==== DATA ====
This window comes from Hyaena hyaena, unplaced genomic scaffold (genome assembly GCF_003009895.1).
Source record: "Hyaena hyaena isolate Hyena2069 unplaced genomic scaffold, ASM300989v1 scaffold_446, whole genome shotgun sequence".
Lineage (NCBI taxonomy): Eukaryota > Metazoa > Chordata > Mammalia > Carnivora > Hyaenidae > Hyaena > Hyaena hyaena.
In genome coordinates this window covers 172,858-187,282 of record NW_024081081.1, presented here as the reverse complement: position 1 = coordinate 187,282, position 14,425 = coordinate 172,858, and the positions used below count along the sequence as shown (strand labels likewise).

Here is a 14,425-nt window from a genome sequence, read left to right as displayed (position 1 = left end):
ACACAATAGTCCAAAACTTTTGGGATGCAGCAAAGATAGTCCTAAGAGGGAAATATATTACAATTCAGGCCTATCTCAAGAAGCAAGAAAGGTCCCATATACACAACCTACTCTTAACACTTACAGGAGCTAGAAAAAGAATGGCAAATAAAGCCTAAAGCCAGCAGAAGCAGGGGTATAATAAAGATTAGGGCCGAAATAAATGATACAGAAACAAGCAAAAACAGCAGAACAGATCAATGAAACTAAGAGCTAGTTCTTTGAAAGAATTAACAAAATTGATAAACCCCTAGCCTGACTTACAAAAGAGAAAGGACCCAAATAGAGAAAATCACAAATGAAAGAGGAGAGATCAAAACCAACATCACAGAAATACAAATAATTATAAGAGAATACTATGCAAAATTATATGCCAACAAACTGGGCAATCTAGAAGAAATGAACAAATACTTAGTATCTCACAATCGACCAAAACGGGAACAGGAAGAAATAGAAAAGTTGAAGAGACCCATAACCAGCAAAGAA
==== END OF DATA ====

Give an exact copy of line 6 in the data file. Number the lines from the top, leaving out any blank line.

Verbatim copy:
ACACAATAGTCCAAAACTTTTGGGATGCAGCAAAGATAGTCCTAAGAGGGAAATATATTACAATTCAGGCCTATCTCAAGAAGCAAGAAAGGTCCCATATACACAACCTACTCTTAACACTTACAGGAGCTAGAAAAAGAATGGCAAATAAAGCCTAAAGCCAGCAGAAGCAGGGGTATAATAAAGATTAGGGCCGAAATAAATGATACAGAAACAAGCAAAAACAGCAGAACAGATCAATGAAACTAAGAGCTAGTTCTTTGAAAGAATTAACAAAATTGATAAACCCCTAGCCTGACTTACAAAAGAGAAAGGACCCAAATAGAGAAAATCACAAATGAAAGAGGAGAGATCAAAACCAACATCACAGAAATACAAATAATTATAAGAGAATACTATGCAAAATTATATGCCAACAAACTGGGCAATCTAGAAGAAATGAACAAATACTTAGTATCTCACAATCGACCAAAACGGGAACAGGAAGAAATAGAAAAGTTGAAGAGACCCATAACCAGCAAAGAA